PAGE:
According to Article 100(1) of the Federal Statue on the Swiss Federal Supreme Court, an appeal against an arbitral award must be filed with the Swiss Federal Supreme Court within 30 days of notification of the award.  

An application to challenge an arbitral award must be written in an official language (ie, in German, French or Italian), be signed by the applicant or its representative and contain the applicant's prayers for relief and the reasons and evidence on which the applicant is relying for the challenge (Article 42(1) of the Federal Statue on the Swiss Federal Supreme Court).

As a rule, a motion to set aside the award has no effect on the finality or enforceability of the award (Article 103(1) of the Federal Statue on the Swiss Federal Supreme Court). However, on the request of a party or ex officio, the Swiss Federal Supreme Court has discretion to stay enforcement of the award (Article 103(3) of the Federal Statue on the Swiss Federal Supreme Court).

If the Swiss Federal Supreme Court decides that one of the grounds listed in Article 190(2) of the Federal Statute on Private International Law is fulfilled, it will set aside the award. If the Swiss Federal Supreme Court affirms the challenge of the award based on the grounds that the tribunal erroneously denied or affirmed jurisdiction (Article 190(2)(b) of the Federal Statute on Private International Law), it may issue a new decision replacing the award. In all other cases, however, the Swiss Federal Supreme Court will not issue its own decision on the merits, but will refer the matter back to the same tribunal for reconsideration.

As case law shows, the Swiss Federal Supreme Court is reluctant to set aside arbitral awards and the success rate of appeals brought before the Swiss Federal Supreme Court is very low.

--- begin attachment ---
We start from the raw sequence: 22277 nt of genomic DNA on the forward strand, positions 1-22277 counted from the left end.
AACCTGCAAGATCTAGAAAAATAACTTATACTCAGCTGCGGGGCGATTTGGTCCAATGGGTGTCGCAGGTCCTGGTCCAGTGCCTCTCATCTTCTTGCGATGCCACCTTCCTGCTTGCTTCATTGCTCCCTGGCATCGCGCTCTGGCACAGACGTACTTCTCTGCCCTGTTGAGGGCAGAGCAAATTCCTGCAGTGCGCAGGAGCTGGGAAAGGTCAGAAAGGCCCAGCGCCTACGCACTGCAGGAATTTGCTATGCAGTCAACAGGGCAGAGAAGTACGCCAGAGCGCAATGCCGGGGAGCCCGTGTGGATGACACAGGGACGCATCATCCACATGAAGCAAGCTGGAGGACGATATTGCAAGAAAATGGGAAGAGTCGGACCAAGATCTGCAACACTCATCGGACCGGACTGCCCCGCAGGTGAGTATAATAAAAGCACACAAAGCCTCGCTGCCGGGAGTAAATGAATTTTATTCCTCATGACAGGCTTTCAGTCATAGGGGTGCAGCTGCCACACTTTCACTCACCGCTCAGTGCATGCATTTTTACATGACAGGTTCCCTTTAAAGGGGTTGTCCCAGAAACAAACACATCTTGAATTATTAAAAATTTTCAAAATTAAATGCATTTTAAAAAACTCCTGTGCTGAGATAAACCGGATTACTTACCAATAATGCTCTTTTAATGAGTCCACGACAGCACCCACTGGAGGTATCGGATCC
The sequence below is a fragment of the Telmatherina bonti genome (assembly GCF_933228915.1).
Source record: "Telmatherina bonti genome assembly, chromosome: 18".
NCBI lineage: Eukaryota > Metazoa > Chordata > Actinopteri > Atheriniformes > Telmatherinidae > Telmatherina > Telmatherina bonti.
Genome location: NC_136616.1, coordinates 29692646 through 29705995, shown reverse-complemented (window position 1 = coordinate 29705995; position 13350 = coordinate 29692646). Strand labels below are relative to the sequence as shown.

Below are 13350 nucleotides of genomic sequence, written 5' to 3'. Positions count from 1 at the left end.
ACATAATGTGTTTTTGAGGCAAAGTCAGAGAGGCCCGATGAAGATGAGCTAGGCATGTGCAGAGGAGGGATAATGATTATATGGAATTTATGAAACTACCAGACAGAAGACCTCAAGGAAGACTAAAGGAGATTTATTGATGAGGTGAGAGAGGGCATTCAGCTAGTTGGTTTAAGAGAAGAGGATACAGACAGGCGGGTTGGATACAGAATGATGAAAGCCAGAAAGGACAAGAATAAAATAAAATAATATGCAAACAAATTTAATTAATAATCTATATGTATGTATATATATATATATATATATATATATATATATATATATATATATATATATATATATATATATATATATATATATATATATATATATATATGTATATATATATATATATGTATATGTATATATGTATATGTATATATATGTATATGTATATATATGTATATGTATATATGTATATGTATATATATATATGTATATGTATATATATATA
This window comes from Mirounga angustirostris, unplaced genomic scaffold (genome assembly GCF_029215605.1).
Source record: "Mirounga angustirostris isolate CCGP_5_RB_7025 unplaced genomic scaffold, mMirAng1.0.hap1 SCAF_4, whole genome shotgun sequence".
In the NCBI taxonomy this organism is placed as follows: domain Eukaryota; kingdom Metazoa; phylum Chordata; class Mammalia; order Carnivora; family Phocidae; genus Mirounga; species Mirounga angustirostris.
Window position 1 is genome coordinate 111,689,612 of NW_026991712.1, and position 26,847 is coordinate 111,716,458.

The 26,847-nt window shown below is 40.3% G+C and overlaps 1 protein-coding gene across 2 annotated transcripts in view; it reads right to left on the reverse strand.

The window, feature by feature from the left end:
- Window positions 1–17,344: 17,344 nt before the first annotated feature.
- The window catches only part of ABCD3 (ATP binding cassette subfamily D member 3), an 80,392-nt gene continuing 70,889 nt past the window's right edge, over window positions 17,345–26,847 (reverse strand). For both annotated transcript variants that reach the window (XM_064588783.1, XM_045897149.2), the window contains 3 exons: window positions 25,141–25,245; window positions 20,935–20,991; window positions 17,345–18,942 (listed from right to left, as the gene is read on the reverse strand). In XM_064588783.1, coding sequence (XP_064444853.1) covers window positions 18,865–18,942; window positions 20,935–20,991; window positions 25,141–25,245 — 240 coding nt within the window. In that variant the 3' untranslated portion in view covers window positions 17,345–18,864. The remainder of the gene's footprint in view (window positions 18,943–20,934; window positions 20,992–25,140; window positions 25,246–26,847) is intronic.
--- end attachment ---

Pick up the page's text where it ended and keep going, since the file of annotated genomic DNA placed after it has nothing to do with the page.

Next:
On what grounds can parties appeal an award?

Swiss law allows the parties to challenge an arbitral award by way of annulment proceedings on the basis of one of the grounds exhaustively listed in Article 190(2) of the Federal Statute on Private International Law as follows:

  • The tribunal was irregularly constituted or the sole arbitrator was improperly appointed (Article 190(2)(a) of the Federal Statute on Private International Law).
  • The tribunal wrongly accepted or declined jurisdiction (Article 190(2)(b) of the Federal Statute on Private International Law).
  • The tribunal's decision went beyond the claims submitted to it or failed to address one of the items of the claim (Article 190(2)(c) of the Federal Statute on Private International Law).
  • The principle of equal treatment of the parties or the right of the parties to be heard was violated (Article 190(2)(d) of the Federal Statute on Private International Law).
  • The award is incompatible with public policy (Article 190(2)(e) of the Federal Statute on Private International Law).

According to Article 190(3) of the Federal Statute on Private International Law, interim (or preliminary) awards (as opposed to final awards) may be challenged only on the basis of a violation of Article 190(2)(a) of the Federal Statute on Private International Law (irregular constitution of the tribunal) or Article 190(2)(b) of the Federal Statute on Private International Law (incorrect ruling on jurisdiction).

Enforcement
What steps can be taken to enforce the award if there is a failure to comply?

With regard to Swiss international awards – that is, awards rendered by an international tribunal with its seat in Switzerland – the following applies: